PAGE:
53 ARGUMENT FOR LITERARY HOMOGENEITY Dedication in the prologues Recapitulation of Luke in Acts’ Prologue Description of Luke as diegesis Description of Acts as logos

54 THE HOMOGENEITY OF LUKE-ACTS THEOLOGICAL HOMOGENEITY Literary leads to theological Similar theological motifs used: Salvation Forgiveness Witness The Holy Spirit

55 A REVISED APPROACH TO HISTORICAL NARRATIVE The homogeneity of Luke-Acts The historiography of Luke The independence of Luke as a theologian

56 THE HISTORIOGRAPHY OF LUKE Modeled after Old Testament Old Testament historiography is episodic The episodes function: Exemplary Typological Programmatic Paradigmatic

57 THE EXEMPLARY FUNCTION These would be episodes that illustrate, or are a specific example of, the author’s theme. For example:

58 THE TYPOLOGICAL FUNCTION In a typological relationship there is historical correspondence or pattern between two or more historically independent episodes. For example:

59 THE PROGRAMMATIC FUNCTION Such a narrative contains a strategic announcement or episode that is programmatic of the whole. For example:

60 THE PARADIGMATIC FUNCTION A paradigmatic narrative is one that has normative features for present or future ministries. For example:

61 CONCLUSIONS There are few “purely narrative” portions. Any narrative can have a combination of functions. What may appear to be insignificant episodes take on greater meaning in light of their function. Luke employs these functions in the narratives included in his work.

62 A REVISED APPROACH TO HISTORICAL NARRATIVE The homogeneity of Luke-Acts The historiography of Luke The independence of Luke as a theologian

63 LUKE AS AN INDEPENDENT THEOLOGIAN Luke is influenced by the Old Testament Shown in the inauguration narratives Shown in the terminology used Shown in the motifs used Transfer Sign Vocation

64 THE TRANSFER MOTIF Moses to the Seventy Moses to Joshua Elijah to Elisha

65 THE SIGN MOTIF To assure the recipient To witness to others Signaled often by prophecy

66 THE VOCATION MOTIF Leadership is service Empowerment provided Various empowerments

67 LUKE’S USE OF THESE MOTIFS Transfer from Jesus to the 120 Signaled by tongues Accompanied by other signs Empowered for service Signs and the miraculous followed

68 HERMENEUTICAL APPROACH GENERAL ASSUMPTIONS Normative value of all Scripture Didactic value of Historical-Narrative Message of Acts Functions of Episodes in Acts Luke as an Independent Theologian

69 REDACTION CRITICISM Looks at how a New Testament author used sources Works best when the sources are evident Redaction criticism in regard to Acts

70 NARRATIVE THEOLOGY EXPLANATION Narrative theology asserts that the story-form itself has significance for theology The aim is to help understand how people use stories, and therefore what effect biblical stories should have on us.

71 WAYS PEOPLE USE STORIES Cohesively To help the individual structure their world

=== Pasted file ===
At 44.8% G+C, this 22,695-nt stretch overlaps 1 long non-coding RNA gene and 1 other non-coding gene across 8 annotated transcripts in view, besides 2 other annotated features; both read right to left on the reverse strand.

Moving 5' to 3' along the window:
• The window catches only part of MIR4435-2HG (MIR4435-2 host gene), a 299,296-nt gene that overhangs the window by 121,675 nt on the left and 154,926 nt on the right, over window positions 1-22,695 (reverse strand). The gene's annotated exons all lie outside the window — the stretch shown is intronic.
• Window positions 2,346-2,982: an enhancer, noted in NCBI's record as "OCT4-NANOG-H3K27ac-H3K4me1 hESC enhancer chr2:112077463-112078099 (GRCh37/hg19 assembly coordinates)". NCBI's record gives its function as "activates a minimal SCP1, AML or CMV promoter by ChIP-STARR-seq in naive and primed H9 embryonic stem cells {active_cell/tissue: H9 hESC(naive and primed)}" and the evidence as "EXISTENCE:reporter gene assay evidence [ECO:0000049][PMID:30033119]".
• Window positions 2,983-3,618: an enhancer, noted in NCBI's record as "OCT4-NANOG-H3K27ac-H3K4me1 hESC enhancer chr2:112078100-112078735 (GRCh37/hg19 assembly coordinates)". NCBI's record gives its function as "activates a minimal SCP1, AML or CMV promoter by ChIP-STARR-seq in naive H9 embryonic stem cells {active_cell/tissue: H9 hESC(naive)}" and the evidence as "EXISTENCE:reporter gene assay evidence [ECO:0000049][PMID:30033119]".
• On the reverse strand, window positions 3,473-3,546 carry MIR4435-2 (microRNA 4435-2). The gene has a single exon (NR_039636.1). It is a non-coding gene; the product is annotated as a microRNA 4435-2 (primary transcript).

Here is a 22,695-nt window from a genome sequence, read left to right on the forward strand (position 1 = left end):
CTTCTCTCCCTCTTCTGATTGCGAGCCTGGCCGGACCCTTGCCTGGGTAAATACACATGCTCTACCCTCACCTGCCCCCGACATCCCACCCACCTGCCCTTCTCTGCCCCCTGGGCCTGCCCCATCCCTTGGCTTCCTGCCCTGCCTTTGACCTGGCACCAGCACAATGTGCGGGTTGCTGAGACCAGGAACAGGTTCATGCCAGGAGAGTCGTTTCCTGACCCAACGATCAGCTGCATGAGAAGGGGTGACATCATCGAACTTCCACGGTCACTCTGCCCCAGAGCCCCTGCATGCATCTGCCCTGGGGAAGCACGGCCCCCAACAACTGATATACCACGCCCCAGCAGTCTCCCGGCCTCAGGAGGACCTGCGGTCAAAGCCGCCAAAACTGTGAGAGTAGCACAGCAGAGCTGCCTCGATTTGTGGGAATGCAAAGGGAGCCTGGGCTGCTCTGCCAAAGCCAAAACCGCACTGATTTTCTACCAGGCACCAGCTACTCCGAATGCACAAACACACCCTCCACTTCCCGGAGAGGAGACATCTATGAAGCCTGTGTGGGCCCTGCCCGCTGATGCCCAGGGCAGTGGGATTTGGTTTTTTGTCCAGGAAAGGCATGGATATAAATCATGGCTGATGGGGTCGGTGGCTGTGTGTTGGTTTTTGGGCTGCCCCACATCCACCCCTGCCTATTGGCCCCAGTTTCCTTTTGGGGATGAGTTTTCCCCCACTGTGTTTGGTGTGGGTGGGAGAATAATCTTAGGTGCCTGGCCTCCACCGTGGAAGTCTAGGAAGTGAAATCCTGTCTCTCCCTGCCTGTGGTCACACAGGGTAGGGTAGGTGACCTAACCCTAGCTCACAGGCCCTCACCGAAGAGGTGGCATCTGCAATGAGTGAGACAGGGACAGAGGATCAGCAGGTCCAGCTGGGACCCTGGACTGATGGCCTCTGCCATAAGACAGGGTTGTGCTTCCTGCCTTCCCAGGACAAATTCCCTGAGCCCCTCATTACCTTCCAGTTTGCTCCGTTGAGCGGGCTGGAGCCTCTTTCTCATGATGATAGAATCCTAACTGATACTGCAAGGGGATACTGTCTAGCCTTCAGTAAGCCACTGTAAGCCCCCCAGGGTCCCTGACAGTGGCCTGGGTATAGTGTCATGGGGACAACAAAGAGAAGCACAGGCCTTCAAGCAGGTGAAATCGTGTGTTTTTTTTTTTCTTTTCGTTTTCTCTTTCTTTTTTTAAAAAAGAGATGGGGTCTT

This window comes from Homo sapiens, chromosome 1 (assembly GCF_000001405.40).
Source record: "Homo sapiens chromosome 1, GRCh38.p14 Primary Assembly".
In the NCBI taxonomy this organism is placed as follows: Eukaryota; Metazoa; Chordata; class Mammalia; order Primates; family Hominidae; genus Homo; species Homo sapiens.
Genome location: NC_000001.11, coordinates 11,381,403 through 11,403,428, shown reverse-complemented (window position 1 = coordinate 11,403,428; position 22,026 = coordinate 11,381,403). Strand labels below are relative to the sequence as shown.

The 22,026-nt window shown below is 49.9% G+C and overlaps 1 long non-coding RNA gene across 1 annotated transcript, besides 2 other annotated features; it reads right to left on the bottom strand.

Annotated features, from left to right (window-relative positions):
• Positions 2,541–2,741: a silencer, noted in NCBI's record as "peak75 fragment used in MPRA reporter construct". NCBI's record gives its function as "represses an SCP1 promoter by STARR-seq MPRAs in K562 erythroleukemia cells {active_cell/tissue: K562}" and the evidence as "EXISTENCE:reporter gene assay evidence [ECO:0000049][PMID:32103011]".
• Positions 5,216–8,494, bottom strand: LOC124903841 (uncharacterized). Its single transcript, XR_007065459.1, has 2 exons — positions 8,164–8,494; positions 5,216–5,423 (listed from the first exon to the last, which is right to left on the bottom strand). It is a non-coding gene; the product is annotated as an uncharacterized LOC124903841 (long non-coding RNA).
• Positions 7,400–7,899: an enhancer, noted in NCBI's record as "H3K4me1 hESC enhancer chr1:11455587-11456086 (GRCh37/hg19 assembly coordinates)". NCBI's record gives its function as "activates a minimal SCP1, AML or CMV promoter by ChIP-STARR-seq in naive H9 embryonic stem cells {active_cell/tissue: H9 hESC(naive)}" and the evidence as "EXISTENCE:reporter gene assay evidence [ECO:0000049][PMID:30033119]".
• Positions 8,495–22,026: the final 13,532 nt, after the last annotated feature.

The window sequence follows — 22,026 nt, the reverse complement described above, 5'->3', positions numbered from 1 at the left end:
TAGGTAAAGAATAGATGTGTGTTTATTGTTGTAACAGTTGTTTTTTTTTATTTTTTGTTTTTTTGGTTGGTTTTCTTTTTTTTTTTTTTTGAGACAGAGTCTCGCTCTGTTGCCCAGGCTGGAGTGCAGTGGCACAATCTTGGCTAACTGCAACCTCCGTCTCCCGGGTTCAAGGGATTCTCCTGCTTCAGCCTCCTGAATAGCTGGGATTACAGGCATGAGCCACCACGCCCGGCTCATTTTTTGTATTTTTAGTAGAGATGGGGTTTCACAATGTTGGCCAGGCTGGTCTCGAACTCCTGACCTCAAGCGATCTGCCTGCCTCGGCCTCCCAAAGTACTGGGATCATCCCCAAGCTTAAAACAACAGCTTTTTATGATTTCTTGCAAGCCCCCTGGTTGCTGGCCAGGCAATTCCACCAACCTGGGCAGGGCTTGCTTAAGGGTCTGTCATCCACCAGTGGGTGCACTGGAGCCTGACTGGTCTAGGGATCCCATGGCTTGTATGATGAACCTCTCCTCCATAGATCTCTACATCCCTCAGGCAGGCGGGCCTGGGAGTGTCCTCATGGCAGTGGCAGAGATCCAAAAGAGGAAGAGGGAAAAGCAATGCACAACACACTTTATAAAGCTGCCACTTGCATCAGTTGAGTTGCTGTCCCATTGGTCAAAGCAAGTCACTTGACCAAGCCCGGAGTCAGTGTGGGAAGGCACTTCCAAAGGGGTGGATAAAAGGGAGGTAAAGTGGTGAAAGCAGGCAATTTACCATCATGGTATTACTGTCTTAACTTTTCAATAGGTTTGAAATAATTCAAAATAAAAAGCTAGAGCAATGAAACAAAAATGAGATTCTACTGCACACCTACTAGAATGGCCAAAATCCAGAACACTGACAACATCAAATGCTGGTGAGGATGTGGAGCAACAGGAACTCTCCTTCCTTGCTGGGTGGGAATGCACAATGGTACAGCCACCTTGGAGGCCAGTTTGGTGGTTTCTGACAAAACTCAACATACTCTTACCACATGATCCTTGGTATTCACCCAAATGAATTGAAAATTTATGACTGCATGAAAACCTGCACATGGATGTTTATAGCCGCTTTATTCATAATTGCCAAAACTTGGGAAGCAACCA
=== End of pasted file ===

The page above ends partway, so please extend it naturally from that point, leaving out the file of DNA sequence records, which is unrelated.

72 CONCLUSIONS DRAWN FROM NARRATIVE THEOLOGY Take seriously the world the biblical story builds. Entering the biblical story world will include experiencing the experience told there. The goal is to establish doctrine.

73 TWO BASIC AFFIRMATIONS The Holy Spirit transforms those upon whom He comes. The Holy Spirit empowers those upon whom He comes.

74 OLD TESTAMENT PRECEDENTS Empowering Transforming

75 EMPOWERING To prophesy Numbers 11: Samuel 10:6, 10 1 Samuel 19: Samuel 23:2

76 EMPOWERING To prophesy (cont’d.) 1 Chronicles 12:18 2 Chronicles 20: Chronicles 24:20 Joel 2:28-29

77 EMPOWERING To perform miraculous feats Judges 14:6, 19 Judges 15: Kings 18:12

78 EMPOWERING For spiritual power in leadership Judges 3:10 Judges 6:34 Judges 11:29 1 Samuel 16:13

79 EMPOWERING For service in God’s household Exodus 31:1-11; 35:30-35

80 TRANSFORMING 1 Samuel 10:6, 9 Ezekiel 18:31 Ezekiel 36:24-32 Ezekiel 37:14 Psalms 51:11

81 NEW TESTAMENT Gospels Matthew 12:18, 28 Mark 16:15-18 John 3:5-8 John 3:34 John 7:37-39

82 NEW TESTAMENT Gospels (cont’d.) John 14:16-17, 26 John 15:26-27 John 16:5-15 John 20:22

83 NEW TESTAMENT John 20:22 Johannine Pentecost Power to Evangelize Symbolic Action Actual Impartation Regeneration Covenant Change

84 NEW TESTAMENT Luke-Acts Luke 1:15 Luke 1:41 Luke 1:67 Luke 1:35 Luke 2:25-27 Luke 3:16

85 NEW TESTAMENT Luke-Acts Luke 3:21-22 Luke 4:1 Luke 4:14-21 Luke 11:13 Luke 12:11-12 Luke 24:49

86 NEW TESTAMENT Acts 2 The Persons Involved Where Are These Persons? When Does This Happen? What Happened?

87 NEW TESTAMENT Acts 8:14-17 The Setting of the Passage A Manifestation?

88 NEW TESTAMENT Acts 9:17-19 The Setting of the Passage Saul Converted? The Commission of Ananias The Response of Saul Spirit Baptized?

89 NEW TESTAMENT Acts 10:44-48 The Setting of the Passage Conversion at Cornelius’ House? Evidence of Spirit Baptism Peter’s Report to the Brethren

90 NEW TESTAMENT Acts 19:1-7 The Setting of the Passage Conversion in Ephesus? Spirit Baptism in Ephesus